This week I followed my action plan by developing and applying textures to the model I created last week. The textures were all developed in Photoshop and I tried to create them all myself rather than by downloading any textures. I based my work off of my previous research of texturing, especially the work on metal textures. I created a diffuse map and a specular map for the arm, leg, head, torso and back limb of the model separately, I also created a bump map for the arm to accentuate any scratches. To create smaller details such as scratches or faded paint I used vector masks and brushes in combination to reveal a lighter metal beneath which made it appear that the paint had begun to wear off. Here is the final model after it has been textured.

FMP Textured Model Screenshot.png



The first stage for this process was to unwrap the model in 3DS Max, this gave me the UVW template which I used to assign textures to specific areas of the model. After this stage I created the materials, I based them off of my previous work where I practiced creating textures. For this i created several variants of metal materials, a brushed steel material and a small screwhead image which was applied to some areas on the limbs. Following this I added the materials to the relevant areas of the model by using the UVW template as reference in Photoshop. I then altered the diffuse maps to make specular maps for the whole model and a bump map for the arms which had scratches. After creating the textures I added them into 3DS Max and applied them to the relevant area of the model.


The colours were based off of my previous research into character design which covered colours and the moods they convey, by doing this research I decided that grey and red would be the most appropriate colours. The overall colour scheme is designed to be dark, but the areas that your eyes are meant to be drawn to are light grey or if they are very important they are red. The light grey also helps separate out different areas, for instance the shoulder joints are light grey to make it clearer that they are extruding out from the main torso. I only applied the red colouring to the most important areas, these are the outside of the claws, the edge of shoulder fins and the head. I used the colour to draw attention to the areas which would convey the most threat, these are the sharpest areas and the areas which are used to attack, I also used the red to draw attention to the face as the head is a central area to the body.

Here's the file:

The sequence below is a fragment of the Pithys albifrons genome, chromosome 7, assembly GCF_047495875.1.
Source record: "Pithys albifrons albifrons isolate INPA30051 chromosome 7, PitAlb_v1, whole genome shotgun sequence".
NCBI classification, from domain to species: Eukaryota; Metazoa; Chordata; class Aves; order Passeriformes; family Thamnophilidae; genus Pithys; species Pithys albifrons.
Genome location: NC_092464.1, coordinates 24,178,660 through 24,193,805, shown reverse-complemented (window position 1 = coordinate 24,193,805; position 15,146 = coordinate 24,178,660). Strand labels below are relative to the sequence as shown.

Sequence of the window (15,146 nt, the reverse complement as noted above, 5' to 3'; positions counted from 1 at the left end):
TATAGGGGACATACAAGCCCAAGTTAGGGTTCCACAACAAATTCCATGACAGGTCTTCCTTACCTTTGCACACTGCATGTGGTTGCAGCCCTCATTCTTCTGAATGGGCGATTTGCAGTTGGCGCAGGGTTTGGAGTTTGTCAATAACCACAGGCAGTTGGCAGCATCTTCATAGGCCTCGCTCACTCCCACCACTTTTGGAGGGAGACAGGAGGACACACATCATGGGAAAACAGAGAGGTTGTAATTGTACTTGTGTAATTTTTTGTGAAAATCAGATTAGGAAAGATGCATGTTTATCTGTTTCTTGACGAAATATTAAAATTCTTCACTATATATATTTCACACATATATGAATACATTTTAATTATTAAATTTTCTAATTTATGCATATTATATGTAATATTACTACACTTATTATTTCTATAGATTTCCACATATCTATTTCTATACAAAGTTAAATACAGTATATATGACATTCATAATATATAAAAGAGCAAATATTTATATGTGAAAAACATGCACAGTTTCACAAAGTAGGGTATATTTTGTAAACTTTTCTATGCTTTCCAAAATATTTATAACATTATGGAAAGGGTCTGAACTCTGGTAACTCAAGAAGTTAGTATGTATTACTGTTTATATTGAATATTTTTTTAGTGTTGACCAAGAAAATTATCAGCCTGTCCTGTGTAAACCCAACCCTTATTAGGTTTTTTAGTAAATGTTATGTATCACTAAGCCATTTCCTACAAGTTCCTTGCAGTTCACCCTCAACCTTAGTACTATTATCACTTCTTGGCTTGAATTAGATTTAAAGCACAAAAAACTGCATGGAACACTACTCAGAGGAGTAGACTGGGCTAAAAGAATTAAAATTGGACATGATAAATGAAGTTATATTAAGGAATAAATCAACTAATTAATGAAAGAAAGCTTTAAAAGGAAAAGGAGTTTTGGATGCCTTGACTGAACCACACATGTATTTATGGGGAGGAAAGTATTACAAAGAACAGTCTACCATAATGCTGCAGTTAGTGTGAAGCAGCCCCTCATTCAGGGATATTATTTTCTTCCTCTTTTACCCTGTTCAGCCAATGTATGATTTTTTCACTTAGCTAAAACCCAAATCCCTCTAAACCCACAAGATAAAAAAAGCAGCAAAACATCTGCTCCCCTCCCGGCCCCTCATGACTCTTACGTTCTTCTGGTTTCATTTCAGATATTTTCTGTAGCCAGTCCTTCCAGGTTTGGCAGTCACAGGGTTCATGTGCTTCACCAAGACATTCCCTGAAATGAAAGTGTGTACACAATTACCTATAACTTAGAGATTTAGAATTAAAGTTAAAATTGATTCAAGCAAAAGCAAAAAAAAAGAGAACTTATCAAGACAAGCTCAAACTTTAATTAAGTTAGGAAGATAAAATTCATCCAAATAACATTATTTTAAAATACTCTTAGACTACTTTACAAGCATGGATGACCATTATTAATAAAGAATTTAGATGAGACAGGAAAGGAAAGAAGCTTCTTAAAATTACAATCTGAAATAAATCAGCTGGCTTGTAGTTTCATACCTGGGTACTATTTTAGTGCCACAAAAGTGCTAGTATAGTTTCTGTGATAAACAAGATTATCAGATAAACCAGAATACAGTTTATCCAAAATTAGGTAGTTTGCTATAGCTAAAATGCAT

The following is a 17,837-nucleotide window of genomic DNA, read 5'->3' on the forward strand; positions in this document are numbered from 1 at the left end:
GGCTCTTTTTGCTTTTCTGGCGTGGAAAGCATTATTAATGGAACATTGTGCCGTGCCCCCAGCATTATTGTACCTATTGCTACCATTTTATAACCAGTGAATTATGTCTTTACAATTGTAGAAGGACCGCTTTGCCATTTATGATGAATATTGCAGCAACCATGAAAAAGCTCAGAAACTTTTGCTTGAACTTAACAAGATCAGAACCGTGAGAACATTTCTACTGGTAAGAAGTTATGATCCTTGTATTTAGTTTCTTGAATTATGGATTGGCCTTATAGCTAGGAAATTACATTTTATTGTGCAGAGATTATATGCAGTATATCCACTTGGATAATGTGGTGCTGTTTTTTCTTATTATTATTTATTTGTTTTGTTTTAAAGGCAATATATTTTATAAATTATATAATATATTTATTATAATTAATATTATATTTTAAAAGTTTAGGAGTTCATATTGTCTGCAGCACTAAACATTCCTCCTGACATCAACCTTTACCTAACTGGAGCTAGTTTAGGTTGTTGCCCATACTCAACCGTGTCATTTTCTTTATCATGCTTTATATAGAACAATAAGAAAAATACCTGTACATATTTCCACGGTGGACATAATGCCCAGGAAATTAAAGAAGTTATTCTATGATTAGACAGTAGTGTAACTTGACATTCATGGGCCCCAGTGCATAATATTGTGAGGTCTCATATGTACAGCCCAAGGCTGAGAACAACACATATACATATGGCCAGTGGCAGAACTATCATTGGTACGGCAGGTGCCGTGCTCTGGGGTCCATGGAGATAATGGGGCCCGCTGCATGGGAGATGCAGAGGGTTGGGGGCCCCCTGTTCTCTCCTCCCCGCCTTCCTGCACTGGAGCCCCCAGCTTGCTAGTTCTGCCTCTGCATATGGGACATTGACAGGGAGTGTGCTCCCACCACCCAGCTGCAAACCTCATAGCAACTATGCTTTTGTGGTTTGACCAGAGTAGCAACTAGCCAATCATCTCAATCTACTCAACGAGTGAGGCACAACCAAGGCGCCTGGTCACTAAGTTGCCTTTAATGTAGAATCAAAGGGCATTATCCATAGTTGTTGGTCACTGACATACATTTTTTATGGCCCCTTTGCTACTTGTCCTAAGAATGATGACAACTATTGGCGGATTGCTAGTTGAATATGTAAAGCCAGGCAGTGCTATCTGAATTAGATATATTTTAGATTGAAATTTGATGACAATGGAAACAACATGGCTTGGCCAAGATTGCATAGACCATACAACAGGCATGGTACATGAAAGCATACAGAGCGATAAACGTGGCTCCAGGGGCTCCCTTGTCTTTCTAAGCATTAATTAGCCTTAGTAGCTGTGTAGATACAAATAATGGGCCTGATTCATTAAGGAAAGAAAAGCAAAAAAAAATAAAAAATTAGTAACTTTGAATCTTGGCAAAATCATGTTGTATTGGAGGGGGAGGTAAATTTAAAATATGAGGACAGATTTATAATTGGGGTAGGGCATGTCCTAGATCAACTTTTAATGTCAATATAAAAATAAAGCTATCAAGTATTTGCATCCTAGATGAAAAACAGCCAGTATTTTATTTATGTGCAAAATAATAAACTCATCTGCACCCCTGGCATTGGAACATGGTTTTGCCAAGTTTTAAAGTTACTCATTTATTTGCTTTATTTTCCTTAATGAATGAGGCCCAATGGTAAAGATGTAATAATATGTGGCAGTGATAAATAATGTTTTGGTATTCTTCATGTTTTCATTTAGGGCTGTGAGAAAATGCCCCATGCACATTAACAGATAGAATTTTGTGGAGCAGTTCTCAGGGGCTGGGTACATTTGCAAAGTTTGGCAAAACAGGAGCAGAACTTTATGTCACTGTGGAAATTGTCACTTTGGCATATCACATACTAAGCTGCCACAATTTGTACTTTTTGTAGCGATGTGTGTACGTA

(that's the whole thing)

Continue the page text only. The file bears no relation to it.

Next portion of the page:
My aim when texturing was to create all of the materials myself rather than to download free textures, I based the textures off of my texturing practice from a previous week. By doing this I hope to become more proficient in creating unique materials in Photoshop and to gain familiarity with Photoshop. The textures may have been of higher quality if I had downloaded metals and detailing, but I believe this was an important learning experience which taught me more about different methods and techniques for creating textures.


Overall I am happy with the texturing of this model, I had no particular problems with developing the model, though I believe the textures could have been slightly more detailed, I will bear this in mind for my future projects. I was happy with the detailing on the claws , the torso and the elbows which have faded paint at the edges and some scratches, I also added screwheads to certain areas on the limbs.


This is what I wrote in my action plan for this week:

“Texture the model, begin rigging.”

In terms of texturing I did a large amount of work, I had no issues with time as I kept ahead of my workload, this allowed me to reflect on my work later and consider any possible improvements. With regards to rigging I started by creating the bones of the model in preparation for next week, the rigging can all be seen in next week’s blog post.




Here are some screenshots which show the difference between how the model appears when rendered and unrendered:


Claw No Bump Map.png

Rendered:Claw with bump map.jpg

The difference between these two images is quite easy to see, the screwheads and the line between the two halves are indented, this is due to the bump map I created for the arms. This effect gives the illusion of depth without adding to the complexity of the model, it is a very useful technique to know as it can be used to create intricate details without adding to the tri count of a model.



Screenshot Unrendered.png



In these images we can see the effect of the specular map, the lighter silver areas are made to be more reflective and this can be easily seen on the ribs as there is a strong reflection in the second image. The specular map also highlights some of the lighter areas of the dark grey metal as the lightest parts of the material are more reflective due to the specular map which helps make them more distinct.



Here are all of the textures that were applied to the model:



Diffuse map:

Arm Diffuse Map.jpg

Specular Map:

Arm Specular Map.jpg

Bump map:

Arm Bump Map 2.jpg


Diffuse map:Leg Specular Map.jpg


Specular Map:

Leg Diffuse Map.jpg

Bump map:

Leg Bump Map.jpg


Diffuse map:

Torso Diffuse Map.jpg

Specular Map:

Torso Specular Map.jpg


Diffuse map:

Head Diffuse.jpg

Specular Map:

Head Specular.jpg

Back Limb:

Diffuse map:

Back Limb Diffuse Map.jpg

Specular Map:

Back Limb Specular Map.jpg

Bump map:

Back Limb Bump Map.jpg